New Search Patents Granted December 5, 2006 – Tracking Yahoo’s Buzz
Three new search related patents were granted yesterday at the US Patent and Trademark Office to Yahoo, Google, and IBM. The Yahoo Patent looks at how to measure the buzz around categories, topics, and terms from their use at the Yahoo Portal. Google’s filing focuses upon matching anchor text to find related documents in different […]
Three new search related patents were granted yesterday at the US Patent and Trademark Office to Yahoo, Google, and IBM.
The Yahoo Patent looks at how to measure the buzz around categories, topics, and terms from their use at the Yahoo Portal. Google’s filing focuses upon matching anchor text to find related documents in different languages. IBM’s document discusses an unstructured information management and a two level searching technique.
This patent had me wondering how Yahoo presently measures trends in topics searched for on their search engine and portal, selected in their directory, and from people’s usage of the many services they offer; and how the company might be analyzing and using that information.
Web site activity monitoring system with tracking by categories and terms
Invented by Janet Yoo, Kian-Tat Lim, Stanley Ben Wong, and Elliott Yasnokvsky
Assigned to Yahoo
US Patent 7,146,416
Granted December 5, 2006
Filed September 1, 2000
A traffic monitor provides statistics of traffic using an activity input for receiving data related to activity on a server system. Events being monitored are binned by topic or term, where the terms are associated with categories. The categories can be a hierarchy of categories and subcategories, with terms being in one or more categories. The categorized events include page views and search requests and the results might be normalized over a field of events and a result output for outputting results of the normalizer as the statistical analyses of traffic.
Google’s Cross Language Information Retrieval
While this patent was originally filed back in 2001, it’s hard to tell if the process it describes is actually in use. If it were, I would expect a few more French language results on a query for “eiffel tower” (without the quotation marks) than I presently receive (no specific language preferences set in my Google preferences). But one search is a pretty small sample size.
Systems and methods for using anchor text as parallel corpora for cross-language information retrieval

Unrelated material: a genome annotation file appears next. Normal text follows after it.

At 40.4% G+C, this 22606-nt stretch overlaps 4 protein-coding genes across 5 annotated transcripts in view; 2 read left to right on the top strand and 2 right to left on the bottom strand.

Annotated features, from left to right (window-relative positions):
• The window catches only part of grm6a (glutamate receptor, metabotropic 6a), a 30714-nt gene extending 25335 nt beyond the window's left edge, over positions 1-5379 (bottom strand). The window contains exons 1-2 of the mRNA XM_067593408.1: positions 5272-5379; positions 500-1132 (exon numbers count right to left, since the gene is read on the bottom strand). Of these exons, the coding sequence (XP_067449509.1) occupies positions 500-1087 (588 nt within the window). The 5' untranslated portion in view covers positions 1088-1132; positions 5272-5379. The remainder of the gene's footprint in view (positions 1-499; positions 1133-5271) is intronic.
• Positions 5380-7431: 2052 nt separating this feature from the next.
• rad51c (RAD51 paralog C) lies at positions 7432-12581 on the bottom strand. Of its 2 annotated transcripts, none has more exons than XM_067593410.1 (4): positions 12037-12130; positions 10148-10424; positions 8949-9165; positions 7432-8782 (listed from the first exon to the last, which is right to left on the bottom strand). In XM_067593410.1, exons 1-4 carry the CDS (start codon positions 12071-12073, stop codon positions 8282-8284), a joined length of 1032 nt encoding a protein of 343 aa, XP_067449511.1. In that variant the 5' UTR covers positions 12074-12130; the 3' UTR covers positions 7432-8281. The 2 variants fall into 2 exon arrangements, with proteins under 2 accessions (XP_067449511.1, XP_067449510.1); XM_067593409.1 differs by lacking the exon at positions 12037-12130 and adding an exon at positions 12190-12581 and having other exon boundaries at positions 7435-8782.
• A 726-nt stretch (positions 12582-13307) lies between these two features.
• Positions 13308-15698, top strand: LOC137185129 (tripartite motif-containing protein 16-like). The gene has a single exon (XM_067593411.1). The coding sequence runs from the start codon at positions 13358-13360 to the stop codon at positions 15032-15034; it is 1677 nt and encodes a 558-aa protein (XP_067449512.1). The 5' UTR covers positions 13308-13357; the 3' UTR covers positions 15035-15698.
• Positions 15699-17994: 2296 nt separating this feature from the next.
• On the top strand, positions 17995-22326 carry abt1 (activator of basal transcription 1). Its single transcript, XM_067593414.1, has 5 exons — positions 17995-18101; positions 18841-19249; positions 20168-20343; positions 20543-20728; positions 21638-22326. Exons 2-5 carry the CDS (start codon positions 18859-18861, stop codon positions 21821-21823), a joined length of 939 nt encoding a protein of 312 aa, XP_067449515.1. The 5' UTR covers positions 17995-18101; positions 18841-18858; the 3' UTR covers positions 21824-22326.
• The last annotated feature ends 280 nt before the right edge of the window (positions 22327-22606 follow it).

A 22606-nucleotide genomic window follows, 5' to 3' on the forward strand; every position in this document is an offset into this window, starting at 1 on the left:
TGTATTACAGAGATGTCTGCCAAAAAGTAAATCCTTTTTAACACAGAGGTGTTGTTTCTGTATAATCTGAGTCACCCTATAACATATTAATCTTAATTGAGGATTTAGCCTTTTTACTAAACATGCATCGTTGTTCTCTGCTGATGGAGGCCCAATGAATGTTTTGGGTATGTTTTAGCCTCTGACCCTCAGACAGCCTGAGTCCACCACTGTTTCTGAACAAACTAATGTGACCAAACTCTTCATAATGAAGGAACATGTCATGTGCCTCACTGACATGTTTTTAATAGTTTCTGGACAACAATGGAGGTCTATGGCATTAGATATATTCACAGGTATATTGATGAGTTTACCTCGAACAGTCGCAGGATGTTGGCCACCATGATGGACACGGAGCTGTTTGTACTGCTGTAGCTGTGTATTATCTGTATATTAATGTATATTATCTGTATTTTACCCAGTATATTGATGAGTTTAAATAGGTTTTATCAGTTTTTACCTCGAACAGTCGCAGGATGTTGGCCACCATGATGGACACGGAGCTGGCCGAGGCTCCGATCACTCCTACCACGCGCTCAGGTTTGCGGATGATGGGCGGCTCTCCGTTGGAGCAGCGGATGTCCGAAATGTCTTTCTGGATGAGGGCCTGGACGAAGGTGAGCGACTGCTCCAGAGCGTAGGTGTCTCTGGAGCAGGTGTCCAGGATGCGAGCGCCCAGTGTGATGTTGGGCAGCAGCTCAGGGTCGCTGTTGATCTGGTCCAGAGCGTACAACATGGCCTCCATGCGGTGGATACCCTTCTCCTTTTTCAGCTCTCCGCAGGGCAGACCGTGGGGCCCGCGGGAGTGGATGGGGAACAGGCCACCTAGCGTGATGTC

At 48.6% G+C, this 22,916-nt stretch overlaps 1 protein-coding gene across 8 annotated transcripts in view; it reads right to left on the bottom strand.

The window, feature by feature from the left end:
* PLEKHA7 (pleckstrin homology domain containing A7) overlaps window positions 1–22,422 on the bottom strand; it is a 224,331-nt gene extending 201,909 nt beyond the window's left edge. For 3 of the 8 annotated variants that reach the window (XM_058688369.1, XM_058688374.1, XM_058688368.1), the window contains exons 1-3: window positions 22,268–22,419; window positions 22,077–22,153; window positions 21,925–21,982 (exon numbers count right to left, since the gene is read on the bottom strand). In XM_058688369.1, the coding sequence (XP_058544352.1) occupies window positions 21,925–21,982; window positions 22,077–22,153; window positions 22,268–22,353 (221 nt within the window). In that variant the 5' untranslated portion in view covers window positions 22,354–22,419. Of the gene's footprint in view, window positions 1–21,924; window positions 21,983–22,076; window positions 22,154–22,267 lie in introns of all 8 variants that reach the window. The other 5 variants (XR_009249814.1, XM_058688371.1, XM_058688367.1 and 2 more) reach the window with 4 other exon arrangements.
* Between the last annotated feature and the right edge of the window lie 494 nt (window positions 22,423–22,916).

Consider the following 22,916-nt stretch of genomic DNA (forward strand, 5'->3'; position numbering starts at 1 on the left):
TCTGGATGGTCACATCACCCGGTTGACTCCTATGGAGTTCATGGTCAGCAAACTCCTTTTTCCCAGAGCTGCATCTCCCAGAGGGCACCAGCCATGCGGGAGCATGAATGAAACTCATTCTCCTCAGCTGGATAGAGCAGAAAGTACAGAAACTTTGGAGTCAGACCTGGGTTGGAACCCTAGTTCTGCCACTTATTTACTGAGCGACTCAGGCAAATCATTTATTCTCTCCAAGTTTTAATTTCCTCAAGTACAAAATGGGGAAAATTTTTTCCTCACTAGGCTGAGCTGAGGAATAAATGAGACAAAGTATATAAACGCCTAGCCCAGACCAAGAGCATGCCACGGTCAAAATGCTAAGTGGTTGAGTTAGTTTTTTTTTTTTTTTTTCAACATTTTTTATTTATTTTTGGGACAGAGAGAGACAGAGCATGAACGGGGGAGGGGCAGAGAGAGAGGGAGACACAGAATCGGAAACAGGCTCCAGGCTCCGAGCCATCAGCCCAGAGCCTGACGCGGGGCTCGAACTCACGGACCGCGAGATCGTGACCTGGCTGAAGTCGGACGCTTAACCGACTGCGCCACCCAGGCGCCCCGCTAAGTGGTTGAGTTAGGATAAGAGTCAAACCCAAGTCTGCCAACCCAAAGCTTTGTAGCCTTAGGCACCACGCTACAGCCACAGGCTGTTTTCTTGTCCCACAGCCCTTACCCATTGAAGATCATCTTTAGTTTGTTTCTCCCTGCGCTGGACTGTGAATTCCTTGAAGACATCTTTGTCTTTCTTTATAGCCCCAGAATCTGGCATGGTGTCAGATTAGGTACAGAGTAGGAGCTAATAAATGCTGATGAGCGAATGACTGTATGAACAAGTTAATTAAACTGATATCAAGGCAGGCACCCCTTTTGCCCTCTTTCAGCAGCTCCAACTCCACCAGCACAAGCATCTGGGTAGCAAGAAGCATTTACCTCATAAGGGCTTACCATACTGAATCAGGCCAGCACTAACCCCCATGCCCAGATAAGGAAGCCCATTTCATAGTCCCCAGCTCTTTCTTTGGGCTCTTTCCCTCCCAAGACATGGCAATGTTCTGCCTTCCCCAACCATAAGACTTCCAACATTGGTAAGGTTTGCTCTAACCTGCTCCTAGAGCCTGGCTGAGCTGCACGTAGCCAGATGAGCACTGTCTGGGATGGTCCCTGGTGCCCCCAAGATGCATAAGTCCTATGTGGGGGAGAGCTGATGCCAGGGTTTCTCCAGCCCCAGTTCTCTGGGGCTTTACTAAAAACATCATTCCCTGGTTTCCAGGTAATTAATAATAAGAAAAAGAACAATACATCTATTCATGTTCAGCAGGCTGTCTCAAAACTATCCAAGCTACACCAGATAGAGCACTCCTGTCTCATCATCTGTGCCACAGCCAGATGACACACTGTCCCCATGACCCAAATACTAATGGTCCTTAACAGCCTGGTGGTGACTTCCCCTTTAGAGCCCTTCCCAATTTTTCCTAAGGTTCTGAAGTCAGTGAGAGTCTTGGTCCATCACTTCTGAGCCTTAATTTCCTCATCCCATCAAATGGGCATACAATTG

Invented by Luis Gravano and Monika H. Henzinger
Assigned to Google
US Patent 7,146,358
Granted December 5, 2006
Filed August 28, 2001
A system performs cross-language query translations. The system receives a search query that includes terms in a first language and determines possible translations of the terms of the search query into a second language.
The system also locates documents for use as parallel corpora to aid in the translation by:
(1) locating documents in the first language that contain references that match the terms of the search query and identify documents in the second language;
(2) locating documents in the first language that contain references that match the terms of the query and refer to other documents in the first language and identify documents in the second language that contain references to the other documents; or
(3) locating documents in the first language that match the terms of the query and identify documents in the second language that contain references to the documents in the first language.
The system may use the second language documents as parallel corpora to disambiguate among the possible translations of the terms of the search query and identify one of the possible translations as a likely translation of the search query into the second language.
IBM’s Unstructured Information Management
Describes an Unstructured Information Management (UIM) system that can take data from different sources, in different formats (structured information and unstructured information), and enable natural language search of that information. For more on IBM’s approach to a UIMA, an IBM Systems Journal issue a couple of years ago focused solely upon that topic – Unstructured Information Management. I wrote an entry about another recent UIMA patent at SEO by the Sea in November.
Inventors: Andrei Z. Broder, David Carmel, Michael Herscovici, Aya Soffer, Jason Zien
Assigned to IBM
US Patent 7,146,361
Granted December 5, 2006
Filed: May 30, 2003
Disclosed is a system architecture, components and a searching technique for an Unstructured Information Management System (UIMS). The UIMS may be provided as middleware for the effective management and interchange of unstructured information over a wide array of information sources. The architecture generally includes a search engine, data storage, analysis engines containing pipelined document annotators and various adapters. The searching technique makes use of a two-level searching technique. A search query includes a search operator containing of a plurality of search sub-expressions each having an associated weight value. The search engine returns a document or documents having a weight value sum that exceeds a threshold weight value sum. The search operator is implemented as a Boolean predicate that functions as a Weighted AND (WAND).
Disclaimer: Patents are filed to protect ideas and methods developed as part of the intellectual property of a company, and may be used to exclude others from using the same, or similar processes, but the granting of a patent or publication of a patent application doesn’t necessarily mean that the processes involved have been fully developed, or will be in the future. Yet, the documents can provide some insight into the ideas that an organization is working upon, and may act as a starting point for more research.
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